• Continuing education (for your profession or just to run the business better.)
  • Dues & subscriptions
  • Insurance (but not health insurance.  See below.)
  • Interest paid (credit cards if used only for business expenses)
  • Janitorial service
  • Legal fees
  • Postage & delivery
  • Printing
  • Rent - physical space
  • Rent - equipment
  • Rent - storage space
  • Repairs - equipment
  • Repairs - physical space
  • Security service
  • Taxes - business personal property
  • Taxes - sales tax remitted to the SBE
  • Taxes - federal & state company taxes (not the owner's taxes)
  • Telephone
  • Utilities paid for the physical space
  • Web site costs

More Expenses, which do need a few sub-accounts
Car Expenses (discussion of business mileage allowance method)
  • car expenses (gas, maintenance, insurance)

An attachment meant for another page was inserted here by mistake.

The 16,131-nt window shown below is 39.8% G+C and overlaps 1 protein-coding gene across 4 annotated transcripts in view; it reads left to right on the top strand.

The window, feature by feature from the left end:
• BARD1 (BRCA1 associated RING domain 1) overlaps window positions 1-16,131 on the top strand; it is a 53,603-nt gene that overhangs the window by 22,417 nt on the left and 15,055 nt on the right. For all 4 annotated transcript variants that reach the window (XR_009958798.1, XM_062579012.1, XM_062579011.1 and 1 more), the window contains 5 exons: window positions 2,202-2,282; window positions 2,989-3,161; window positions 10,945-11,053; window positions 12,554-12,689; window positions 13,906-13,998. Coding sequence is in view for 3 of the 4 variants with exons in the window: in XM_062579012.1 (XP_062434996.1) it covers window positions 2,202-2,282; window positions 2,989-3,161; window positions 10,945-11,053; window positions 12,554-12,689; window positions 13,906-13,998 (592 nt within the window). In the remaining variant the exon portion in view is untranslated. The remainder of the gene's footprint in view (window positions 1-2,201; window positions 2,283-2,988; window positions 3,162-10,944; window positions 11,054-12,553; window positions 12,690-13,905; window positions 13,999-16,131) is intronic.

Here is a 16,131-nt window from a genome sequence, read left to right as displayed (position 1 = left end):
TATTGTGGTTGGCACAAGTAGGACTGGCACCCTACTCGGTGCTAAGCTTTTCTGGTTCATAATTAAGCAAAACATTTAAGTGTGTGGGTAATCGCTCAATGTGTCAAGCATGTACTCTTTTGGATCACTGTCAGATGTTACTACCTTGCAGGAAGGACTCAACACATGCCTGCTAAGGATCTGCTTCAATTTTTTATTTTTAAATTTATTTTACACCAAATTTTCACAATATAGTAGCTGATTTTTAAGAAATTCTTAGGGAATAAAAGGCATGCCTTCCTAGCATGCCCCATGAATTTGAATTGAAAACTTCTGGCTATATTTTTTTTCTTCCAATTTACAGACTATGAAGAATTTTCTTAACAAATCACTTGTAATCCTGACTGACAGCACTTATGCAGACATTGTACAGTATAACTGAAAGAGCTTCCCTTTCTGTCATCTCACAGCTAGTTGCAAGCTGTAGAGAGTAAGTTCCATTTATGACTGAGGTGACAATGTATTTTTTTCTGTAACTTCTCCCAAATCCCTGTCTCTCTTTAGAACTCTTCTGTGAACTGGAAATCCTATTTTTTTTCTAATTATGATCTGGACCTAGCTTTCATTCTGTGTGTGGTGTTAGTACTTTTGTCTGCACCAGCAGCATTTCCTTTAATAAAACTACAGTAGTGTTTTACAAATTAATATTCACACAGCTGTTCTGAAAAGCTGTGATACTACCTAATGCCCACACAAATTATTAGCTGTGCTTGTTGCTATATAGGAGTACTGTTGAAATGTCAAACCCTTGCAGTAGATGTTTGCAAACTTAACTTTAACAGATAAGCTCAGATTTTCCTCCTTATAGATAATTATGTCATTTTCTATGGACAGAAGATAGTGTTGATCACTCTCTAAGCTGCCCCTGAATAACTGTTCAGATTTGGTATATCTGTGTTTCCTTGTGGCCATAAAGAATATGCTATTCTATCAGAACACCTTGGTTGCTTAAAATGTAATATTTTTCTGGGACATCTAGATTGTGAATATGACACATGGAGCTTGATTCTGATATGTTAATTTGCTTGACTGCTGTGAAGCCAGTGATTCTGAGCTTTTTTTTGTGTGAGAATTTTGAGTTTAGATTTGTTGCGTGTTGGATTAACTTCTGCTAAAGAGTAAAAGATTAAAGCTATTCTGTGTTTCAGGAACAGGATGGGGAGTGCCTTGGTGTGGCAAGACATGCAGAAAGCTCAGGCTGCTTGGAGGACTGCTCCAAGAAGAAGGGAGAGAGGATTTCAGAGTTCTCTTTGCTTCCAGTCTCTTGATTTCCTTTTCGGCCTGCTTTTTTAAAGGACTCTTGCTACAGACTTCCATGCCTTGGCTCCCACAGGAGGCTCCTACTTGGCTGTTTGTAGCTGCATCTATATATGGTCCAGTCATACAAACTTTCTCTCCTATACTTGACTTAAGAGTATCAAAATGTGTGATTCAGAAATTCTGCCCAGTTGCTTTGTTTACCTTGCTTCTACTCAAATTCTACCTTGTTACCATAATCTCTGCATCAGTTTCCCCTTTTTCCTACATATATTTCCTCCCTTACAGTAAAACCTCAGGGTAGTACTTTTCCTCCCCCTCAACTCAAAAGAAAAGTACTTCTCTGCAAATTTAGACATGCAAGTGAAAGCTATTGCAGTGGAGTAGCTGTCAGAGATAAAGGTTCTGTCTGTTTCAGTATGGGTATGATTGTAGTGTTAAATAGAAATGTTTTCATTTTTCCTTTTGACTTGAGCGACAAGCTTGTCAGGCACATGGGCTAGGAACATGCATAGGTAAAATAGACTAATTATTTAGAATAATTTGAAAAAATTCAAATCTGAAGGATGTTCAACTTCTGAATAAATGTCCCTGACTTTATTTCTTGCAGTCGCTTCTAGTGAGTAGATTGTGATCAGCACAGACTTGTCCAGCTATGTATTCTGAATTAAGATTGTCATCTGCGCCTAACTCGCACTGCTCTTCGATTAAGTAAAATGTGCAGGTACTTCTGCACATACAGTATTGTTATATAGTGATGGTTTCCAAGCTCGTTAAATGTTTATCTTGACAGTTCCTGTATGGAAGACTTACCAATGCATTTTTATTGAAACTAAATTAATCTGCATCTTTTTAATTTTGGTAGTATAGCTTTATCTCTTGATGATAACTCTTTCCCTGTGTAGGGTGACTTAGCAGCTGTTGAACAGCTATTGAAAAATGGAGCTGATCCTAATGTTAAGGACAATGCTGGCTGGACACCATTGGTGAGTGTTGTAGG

• reimbursements to employees for mileage
  • parking and bridge tolls (while driving for business reasons)
  • car loan payments

Office Supplies
  • office & computer supplies (includes items < $200)
  • office equipment purchases (items > $200)
  • furniture purchases (items > $200)

Travel, Meals and Entertainment
  • travel expenses (airfares, hotels, taxies, rental cars)
  • meals (with customers anywhere, or alone while away from home on business.  Refreshments for employee events also belong here.)
  • entertainment (take your customer to a game!)

Payroll
  • wages paid to employees
  • wages paid to owners
  • payroll taxes paid
  • payroll processing fees
  • health insurance paid for employees
  • health insurance paid for owners



Balance Sheet

Assets
  • Cash account (but try not to pay for too much with cash)
  • Checking account(s)
  • Paypal account (if your customers pay you that way)
  • Accounts receivable (if you bill your customers)
  • Inventory (if you stockpile a physical product or components)

Liabilities
  • Credit card account (a separate account for each card)